Risk surveyors, also known as risk engineers, risk control surveyors, risk analysts, risk consultants, or risk advisers, work for general insurance companies, reinsurance companies, brokers, or independent firm specialist surveyors.

The main role of a surveyor is to identify the facts about the risk, advise about the quality and impact of the risk based on technical knowledge and good practice. Surveyors conduct detailed risk surveys of the item or site to be insured, then advise the clients and underwriters about appropriate improvement to lessen the risk. This involves visiting a wide range of sites, including but not limited to property, engineering plant, and construction site, then producing reports and analysis for the underwriter to decide whether to insure the risk.

Surveyors spend about half of their time visiting and interviewing the clients before conducting site detailed survey. Interview is an important stage to get first hand information about risk condition and how the client perceives or implements the concept of risk control and safety measures.

Typical work activities involve:

  • Collating and assessing risk information on site, by using templates to record the assessment and collecting photographic evidence. All surveyors are expected to be competent in main areas, but they would call specialists for complex cases, e.g. those with heavy liability risk or complex business interruption risk;
  • Preparing detailed reports to include recommendations to the underwriter, e.g. additional fire exits, installation or replacement of sprinkler systems or burglar alarms, health and safety improvements, installations of smoke detectors, etc;
  • Advising clients on site and discussing with them opportunities and requirements to improve the level of risk, persuading the insured of the value and need of their risk improvement programs;
  • Allocating quality grades to the client once improvements have been completed;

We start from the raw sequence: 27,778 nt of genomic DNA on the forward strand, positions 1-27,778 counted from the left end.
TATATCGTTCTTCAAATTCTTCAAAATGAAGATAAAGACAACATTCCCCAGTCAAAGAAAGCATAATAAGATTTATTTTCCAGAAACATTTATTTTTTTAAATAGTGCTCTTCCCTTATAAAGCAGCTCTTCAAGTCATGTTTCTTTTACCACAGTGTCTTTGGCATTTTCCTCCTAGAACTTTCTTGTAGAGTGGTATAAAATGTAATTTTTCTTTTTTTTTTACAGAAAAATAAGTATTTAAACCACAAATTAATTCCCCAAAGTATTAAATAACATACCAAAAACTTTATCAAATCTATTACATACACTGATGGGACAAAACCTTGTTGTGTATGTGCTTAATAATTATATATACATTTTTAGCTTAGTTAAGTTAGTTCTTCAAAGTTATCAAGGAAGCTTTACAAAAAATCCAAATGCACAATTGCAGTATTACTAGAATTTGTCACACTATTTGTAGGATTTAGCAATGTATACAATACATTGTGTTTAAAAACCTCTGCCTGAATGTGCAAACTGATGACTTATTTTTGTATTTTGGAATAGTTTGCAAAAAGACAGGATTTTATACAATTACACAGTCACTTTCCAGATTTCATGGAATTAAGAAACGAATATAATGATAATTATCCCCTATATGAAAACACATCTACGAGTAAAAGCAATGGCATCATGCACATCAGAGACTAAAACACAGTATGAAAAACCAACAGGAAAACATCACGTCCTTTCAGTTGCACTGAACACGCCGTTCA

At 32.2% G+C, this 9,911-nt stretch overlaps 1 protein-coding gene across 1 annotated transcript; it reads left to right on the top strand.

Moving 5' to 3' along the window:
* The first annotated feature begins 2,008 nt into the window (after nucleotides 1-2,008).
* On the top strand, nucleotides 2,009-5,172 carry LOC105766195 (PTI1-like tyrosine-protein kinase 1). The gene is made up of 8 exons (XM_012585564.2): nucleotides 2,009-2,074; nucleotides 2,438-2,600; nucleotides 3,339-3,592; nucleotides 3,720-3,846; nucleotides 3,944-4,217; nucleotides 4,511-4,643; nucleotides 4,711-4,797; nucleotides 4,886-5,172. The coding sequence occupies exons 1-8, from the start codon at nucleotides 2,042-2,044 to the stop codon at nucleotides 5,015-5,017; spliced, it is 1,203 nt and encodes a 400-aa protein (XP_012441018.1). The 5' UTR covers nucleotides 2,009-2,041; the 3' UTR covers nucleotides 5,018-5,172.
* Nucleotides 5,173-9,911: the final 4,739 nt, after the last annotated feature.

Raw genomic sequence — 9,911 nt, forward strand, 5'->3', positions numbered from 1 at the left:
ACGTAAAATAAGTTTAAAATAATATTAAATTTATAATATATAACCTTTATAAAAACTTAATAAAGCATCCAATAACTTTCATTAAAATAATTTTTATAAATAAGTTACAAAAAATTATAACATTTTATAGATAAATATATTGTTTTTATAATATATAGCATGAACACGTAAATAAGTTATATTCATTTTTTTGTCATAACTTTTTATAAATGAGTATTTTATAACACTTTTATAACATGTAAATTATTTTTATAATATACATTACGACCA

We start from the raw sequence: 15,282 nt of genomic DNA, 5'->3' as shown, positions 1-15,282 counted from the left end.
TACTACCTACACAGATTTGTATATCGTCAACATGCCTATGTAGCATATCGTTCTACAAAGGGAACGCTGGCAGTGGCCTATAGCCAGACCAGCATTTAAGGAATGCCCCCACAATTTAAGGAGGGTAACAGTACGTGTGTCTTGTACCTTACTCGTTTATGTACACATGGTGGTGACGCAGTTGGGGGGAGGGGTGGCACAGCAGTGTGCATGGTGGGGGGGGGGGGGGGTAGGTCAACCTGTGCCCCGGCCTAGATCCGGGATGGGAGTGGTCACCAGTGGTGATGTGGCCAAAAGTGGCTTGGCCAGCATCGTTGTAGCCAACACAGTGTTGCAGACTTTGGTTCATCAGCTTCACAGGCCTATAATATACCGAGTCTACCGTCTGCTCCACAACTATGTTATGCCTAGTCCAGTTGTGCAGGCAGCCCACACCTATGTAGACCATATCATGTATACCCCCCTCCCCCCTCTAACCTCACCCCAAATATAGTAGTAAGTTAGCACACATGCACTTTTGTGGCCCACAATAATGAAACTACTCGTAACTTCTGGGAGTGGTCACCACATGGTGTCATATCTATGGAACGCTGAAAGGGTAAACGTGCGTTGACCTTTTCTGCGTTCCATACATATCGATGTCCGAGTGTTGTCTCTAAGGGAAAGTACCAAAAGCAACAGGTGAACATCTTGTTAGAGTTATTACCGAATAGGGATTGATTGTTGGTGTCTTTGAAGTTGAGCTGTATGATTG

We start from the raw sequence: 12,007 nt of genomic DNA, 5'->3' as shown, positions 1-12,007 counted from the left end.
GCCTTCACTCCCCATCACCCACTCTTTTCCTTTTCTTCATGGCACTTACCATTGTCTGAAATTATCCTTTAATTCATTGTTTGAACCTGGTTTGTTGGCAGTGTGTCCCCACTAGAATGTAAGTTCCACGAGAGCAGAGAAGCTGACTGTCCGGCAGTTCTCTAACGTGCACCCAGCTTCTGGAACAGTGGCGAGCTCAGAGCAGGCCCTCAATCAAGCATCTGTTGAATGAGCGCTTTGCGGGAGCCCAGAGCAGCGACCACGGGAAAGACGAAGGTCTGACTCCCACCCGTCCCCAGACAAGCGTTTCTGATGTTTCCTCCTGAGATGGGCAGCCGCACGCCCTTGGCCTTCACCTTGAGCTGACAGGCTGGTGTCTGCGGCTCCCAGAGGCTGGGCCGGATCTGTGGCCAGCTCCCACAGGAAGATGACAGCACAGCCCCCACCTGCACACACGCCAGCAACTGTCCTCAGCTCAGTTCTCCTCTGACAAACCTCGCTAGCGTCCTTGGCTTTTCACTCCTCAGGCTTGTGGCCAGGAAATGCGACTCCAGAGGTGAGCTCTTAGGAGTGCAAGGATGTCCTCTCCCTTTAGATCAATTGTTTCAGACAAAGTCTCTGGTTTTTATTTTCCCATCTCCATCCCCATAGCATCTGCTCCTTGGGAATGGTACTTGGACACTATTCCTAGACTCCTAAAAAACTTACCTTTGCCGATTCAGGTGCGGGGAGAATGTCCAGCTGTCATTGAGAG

• Accompanying underwriters on site visits to help with their training and development;
  • Liaising with other professionals, e.g. underwriters, brokers, client representatives, and inspector of health and safety;
  • Keeping up to date with technical aspects affecting risk, e.g. trage processes, legislation, and hazardous materials.

Q: How do I hire Long Term?

A: In order to hire us, you could contact us at your convenience. Our contacts are available in the ‘contact’ section.

Q: How long does it take for the risk inspection service to finished?

A: It depends on the complexity of the case, since we treat every case differently depending on necessity. In general, most inspections are conducted within a day and the report will be finished within 14 working days.

Q: How long does it take to resolve my claim?

A: Every claim is unique and we have to assess each case based on our clients’ situation. Therefore, please contact us and discuss with us. We always strive to be as efficient as possible in catering to our clients’ need.

Q: How frequent will the status of my case be updated?

A: Depending on the clients’ request and situation, we provide update either once a week or once every two weeks.

Q: What is the sectoral expertise of Long Term?

A: We are currently focusing on commercial risk, marine cargo, and motor vehicle. However, we are more than glad to indulge our clients from any sector with quality service.

Q: Am I able to acquire information of Long Term previous projects?

A: Yes, you are able to access those information in the ‘case study experienced’ section.